December 20, 1629. Pieter de Hooch, also spelled "Hoogh" or "Hooghe" (baptized December 20, 1629 - 1684) was a genre painter during the Dutch Golden Age. He was a contemporary of Dutch Master Jan Vermeer, with whom his work shared themes and style. Most scholars believe that de Hooch's work after around 1670 became more stylized and deteriorated in quality. It may be that his distress (at age 38, with a young family) at the death of his wife (in 1667) affected his work.

 In any case, his health was now deteriorating, and he died in 1684 in an Amsterdam insane asylum, though the direct cause of his admission there is unknown. In this image: A Couple Walking in the Citizens' Hall of Amsterdam Town Hall (aka Départ pour la promenade) - circa 1663-65 oil on canvas, Musée des Beaux-Arts de Strasbourg.

 A Dutch Courtyard, 1658/1660 (this piece was on exhibit at the de Young, SF - from the National Gallery of Art)

De Hooch is noted for his interior scenes and use of light and best known for his early works, which he painted in Delft. His favorite subjects were middle-class families in ordinary interiors and sunny courtyards, performing their humble daily duties in a calm atmosphere disrupted only by the radiant entry of natural light penetrating a door or window. Critics believe that it was De Hooch who influenced Vermeer rather than the contrary. De Hooch repeated his basic compositions many times, so that some consider his later works less interesting. Alejandro Vergara, Vermeer and the Dutch Interior. Madrid, 2003, p. 211

Soldiers playing cards. 

Woman with baby on her lap, 1658

 "De Hooch's paintings have complex structures, which create the illusion of real perspective. Rectangular architectural frames and blocks give the impression of distance, and lead the viewer's eye to the main focus of the painting...receding floor tiles also help to create this impression of perspective.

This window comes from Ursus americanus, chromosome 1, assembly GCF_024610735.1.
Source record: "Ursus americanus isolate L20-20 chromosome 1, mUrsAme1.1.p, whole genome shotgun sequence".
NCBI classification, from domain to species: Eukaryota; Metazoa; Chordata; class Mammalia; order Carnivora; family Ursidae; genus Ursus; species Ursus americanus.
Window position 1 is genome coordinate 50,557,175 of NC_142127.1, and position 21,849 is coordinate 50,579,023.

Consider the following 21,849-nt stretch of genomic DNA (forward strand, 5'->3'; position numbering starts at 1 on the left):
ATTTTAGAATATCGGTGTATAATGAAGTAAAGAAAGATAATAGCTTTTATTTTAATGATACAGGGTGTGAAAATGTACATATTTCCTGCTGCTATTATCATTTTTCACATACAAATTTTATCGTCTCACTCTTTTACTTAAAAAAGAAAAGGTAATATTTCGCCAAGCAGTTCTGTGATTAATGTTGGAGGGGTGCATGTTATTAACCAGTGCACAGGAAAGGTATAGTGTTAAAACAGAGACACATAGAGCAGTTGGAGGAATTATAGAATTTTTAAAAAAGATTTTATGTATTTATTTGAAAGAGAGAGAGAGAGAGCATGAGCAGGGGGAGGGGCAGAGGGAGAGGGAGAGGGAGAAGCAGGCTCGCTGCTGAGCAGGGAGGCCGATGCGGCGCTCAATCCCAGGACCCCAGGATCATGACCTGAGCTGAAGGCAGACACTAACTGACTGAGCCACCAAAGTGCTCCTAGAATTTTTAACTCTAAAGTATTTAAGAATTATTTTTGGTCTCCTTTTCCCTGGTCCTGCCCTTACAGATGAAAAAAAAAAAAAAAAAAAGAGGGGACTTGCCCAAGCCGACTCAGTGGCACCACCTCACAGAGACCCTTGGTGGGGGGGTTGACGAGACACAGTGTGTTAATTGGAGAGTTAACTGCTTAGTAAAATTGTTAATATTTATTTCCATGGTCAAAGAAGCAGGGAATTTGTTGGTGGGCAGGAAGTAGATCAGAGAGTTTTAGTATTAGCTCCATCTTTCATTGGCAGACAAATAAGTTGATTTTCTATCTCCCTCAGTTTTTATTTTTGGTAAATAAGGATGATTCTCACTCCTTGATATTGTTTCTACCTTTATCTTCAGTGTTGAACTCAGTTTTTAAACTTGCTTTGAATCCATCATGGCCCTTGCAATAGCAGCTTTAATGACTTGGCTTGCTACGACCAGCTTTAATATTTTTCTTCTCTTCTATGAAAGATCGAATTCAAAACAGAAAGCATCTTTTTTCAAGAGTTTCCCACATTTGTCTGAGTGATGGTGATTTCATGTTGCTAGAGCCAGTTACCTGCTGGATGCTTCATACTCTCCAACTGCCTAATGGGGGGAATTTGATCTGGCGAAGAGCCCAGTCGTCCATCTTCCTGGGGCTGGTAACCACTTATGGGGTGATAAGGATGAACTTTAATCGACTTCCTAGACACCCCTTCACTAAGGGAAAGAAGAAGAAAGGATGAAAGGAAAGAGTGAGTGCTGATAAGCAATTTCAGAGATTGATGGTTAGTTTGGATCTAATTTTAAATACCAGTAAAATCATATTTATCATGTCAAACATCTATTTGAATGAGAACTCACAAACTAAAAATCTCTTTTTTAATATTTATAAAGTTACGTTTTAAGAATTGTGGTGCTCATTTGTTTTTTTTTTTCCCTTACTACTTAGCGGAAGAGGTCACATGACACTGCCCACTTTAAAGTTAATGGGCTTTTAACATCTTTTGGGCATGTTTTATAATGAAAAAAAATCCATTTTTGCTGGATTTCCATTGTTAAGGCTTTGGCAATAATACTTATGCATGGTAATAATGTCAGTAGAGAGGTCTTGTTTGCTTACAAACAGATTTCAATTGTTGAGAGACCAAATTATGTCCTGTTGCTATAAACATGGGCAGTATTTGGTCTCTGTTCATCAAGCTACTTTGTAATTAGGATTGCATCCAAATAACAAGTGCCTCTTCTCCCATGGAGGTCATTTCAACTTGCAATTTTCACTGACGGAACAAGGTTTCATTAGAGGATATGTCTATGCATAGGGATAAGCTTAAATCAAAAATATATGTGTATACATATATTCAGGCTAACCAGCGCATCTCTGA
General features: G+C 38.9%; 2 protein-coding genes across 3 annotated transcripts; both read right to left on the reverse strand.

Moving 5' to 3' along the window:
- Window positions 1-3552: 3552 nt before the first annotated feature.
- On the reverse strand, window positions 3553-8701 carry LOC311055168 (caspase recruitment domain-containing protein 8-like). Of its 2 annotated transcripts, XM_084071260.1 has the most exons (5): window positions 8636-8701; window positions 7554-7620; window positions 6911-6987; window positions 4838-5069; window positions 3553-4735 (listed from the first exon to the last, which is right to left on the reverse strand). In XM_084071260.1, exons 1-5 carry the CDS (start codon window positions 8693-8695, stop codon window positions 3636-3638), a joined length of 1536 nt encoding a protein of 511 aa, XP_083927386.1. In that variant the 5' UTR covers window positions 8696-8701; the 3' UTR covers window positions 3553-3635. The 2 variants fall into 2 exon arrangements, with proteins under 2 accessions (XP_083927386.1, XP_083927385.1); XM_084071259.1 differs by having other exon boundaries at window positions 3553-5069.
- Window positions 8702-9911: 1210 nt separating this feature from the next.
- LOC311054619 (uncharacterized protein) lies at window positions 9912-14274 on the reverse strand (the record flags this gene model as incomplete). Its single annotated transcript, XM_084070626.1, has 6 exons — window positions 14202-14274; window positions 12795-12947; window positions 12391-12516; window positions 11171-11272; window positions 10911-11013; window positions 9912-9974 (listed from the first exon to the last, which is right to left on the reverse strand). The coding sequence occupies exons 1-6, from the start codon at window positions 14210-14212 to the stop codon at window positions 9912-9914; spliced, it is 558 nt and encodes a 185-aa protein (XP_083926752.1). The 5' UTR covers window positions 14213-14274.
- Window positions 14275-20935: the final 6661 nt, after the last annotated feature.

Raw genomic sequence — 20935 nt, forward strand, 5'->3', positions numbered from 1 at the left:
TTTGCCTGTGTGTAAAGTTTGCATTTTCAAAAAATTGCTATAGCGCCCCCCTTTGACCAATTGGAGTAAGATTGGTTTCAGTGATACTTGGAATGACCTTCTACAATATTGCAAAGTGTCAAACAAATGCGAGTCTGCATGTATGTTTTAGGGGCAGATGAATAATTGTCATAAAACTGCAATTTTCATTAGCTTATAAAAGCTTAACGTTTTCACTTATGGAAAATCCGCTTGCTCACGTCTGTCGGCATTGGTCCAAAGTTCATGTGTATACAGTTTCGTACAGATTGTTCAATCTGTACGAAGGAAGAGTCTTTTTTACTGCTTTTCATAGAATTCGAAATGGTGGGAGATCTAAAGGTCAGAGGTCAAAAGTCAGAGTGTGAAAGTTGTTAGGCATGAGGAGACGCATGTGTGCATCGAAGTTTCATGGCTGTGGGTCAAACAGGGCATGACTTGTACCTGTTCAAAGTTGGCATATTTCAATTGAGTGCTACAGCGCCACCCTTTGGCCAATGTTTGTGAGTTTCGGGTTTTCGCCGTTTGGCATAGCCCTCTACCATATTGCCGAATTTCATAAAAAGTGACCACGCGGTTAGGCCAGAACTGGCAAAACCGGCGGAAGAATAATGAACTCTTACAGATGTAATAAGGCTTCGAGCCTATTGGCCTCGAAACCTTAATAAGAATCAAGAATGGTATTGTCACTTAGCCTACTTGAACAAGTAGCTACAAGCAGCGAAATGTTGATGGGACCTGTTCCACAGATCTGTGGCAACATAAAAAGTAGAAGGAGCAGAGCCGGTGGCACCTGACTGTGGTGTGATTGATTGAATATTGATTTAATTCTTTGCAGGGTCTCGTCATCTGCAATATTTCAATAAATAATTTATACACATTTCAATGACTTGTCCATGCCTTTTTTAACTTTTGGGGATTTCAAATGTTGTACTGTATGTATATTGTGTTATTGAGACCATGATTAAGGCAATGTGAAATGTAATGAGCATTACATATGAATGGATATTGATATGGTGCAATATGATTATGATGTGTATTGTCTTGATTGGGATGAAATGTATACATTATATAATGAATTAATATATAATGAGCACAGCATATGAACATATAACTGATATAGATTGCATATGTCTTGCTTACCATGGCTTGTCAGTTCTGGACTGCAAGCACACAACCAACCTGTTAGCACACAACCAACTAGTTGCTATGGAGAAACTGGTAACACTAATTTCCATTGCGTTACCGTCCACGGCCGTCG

"As well as his mastery of perspective, De Hooch was skilled in the portrayal of natural light falling on a scene. His light is warm - more intense than Vermeer's - and his color range is richer, with fewer cool tones."

- From Kirsten Bradbury, "Essential History of Art"

Thursday, December 18, 2014

Happy Birthday Paul Klee

 Dream City, 1921

From the Met's website: Klee was born on December 18, 1879, in Münchenbuchsee, near Bern, Switzerland, the second child of Hans Klee, a German music teacher, and a Swiss mother. His training as a painter began in 1898 when he studied drawing and painting in Munich for three years.

Red and White Domes, 1914

By 1911, he had returned to Munich, where he became involved with the German Expressionist group Der Blaue Reiter (The Blue Rider), founded by Wassily Kandinsky and Franz Marc. Klee and Kandinsky became lifelong friends, and the support of the older painter provided much-needed encouragement.

 A Young Lady's Adventure, 1921

Until then, Klee had worked in relative isolation, experimenting with various styles and media, such as making caricatures and Symbolist drawings, and later producing small works on paper mainly in black and white. His work was also influenced by the Cubism of Pablo Picasso and Georges Braque, and the abstract translucent color planes of Robert Delaunay.

Hammamet with Its Mosque, 1914

Klee's artistic training, which began in 1898, can be said to have lasted until 1914, when he visited Tunisia. The light of North Africa aroused in him a sense of color, and there Klee made his now-famous statement: "Color and I are one. I am a painter."

 Twittering Machine